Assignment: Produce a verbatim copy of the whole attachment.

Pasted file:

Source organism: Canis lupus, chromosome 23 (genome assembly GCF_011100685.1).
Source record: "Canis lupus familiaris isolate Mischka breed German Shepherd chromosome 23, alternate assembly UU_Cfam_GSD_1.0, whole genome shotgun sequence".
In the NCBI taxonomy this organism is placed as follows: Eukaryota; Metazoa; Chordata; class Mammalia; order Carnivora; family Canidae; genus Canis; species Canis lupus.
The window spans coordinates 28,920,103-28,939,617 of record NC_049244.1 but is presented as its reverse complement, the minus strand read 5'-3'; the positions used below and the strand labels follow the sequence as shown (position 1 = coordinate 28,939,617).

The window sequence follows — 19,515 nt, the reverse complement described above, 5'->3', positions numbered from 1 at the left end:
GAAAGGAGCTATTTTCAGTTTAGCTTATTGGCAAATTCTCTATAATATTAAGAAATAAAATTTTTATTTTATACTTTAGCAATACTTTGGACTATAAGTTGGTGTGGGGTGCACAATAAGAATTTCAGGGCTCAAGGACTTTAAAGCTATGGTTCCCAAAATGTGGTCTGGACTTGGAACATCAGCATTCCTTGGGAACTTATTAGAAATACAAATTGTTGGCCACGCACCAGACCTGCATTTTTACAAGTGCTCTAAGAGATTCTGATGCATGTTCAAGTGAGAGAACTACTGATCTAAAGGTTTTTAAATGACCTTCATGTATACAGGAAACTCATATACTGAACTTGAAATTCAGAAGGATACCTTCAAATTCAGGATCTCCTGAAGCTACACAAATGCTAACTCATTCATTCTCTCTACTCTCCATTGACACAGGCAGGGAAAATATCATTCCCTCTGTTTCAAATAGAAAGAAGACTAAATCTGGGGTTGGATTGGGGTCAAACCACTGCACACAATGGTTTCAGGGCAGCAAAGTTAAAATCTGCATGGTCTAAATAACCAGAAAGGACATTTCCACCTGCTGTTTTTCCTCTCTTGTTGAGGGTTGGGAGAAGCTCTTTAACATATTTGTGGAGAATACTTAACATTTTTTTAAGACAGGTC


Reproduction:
Source organism: Canis lupus, chromosome 23 (genome assembly GCF_011100685.1).
Source record: "Canis lupus familiaris isolate Mischka breed German Shepherd chromosome 23, alternate assembly UU_Cfam_GSD_1.0, whole genome shotgun sequence".
In the NCBI taxonomy this organism is placed as follows: Eukaryota; Metazoa; Chordata; class Mammalia; order Carnivora; family Canidae; genus Canis; species Canis lupus.
The window spans coordinates 28,920,103-28,939,617 of record NC_049244.1 but is presented as its reverse complement, the minus strand read 5'-3'; the positions used below and the strand labels follow the sequence as shown (position 1 = coordinate 28,939,617).

The window sequence follows — 19,515 nt, the reverse complement described above, 5'->3', positions numbered from 1 at the left end:
GAAAGGAGCTATTTTCAGTTTAGCTTATTGGCAAATTCTCTATAATATTAAGAAATAAAATTTTTATTTTATACTTTAGCAATACTTTGGACTATAAGTTGGTGTGGGGTGCACAATAAGAATTTCAGGGCTCAAGGACTTTAAAGCTATGGTTCCCAAAATGTGGTCTGGACTTGGAACATCAGCATTCCTTGGGAACTTATTAGAAATACAAATTGTTGGCCACGCACCAGACCTGCATTTTTACAAGTGCTCTAAGAGATTCTGATGCATGTTCAAGTGAGAGAACTACTGATCTAAAGGTTTTTAAATGACCTTCATGTATACAGGAAACTCATATACTGAACTTGAAATTCAGAAGGATACCTTCAAATTCAGGATCTCCTGAAGCTACACAAATGCTAACTCATTCATTCTCTCTACTCTCCATTGACACAGGCAGGGAAAATATCATTCCCTCTGTTTCAAATAGAAAGAAGACTAAATCTGGGGTTGGATTGGGGTCAAACCACTGCACACAATGGTTTCAGGGCAGCAAAGTTAAAATCTGCATGGTCTAAATAACCAGAAAGGACATTTCCACCTGCTGTTTTTCCTCTCTTGTTGAGGGTTGGGAGAAGCTCTTTAACATATTTGTGGAGAATACTTAACATTTTTTTAAGACAGGTC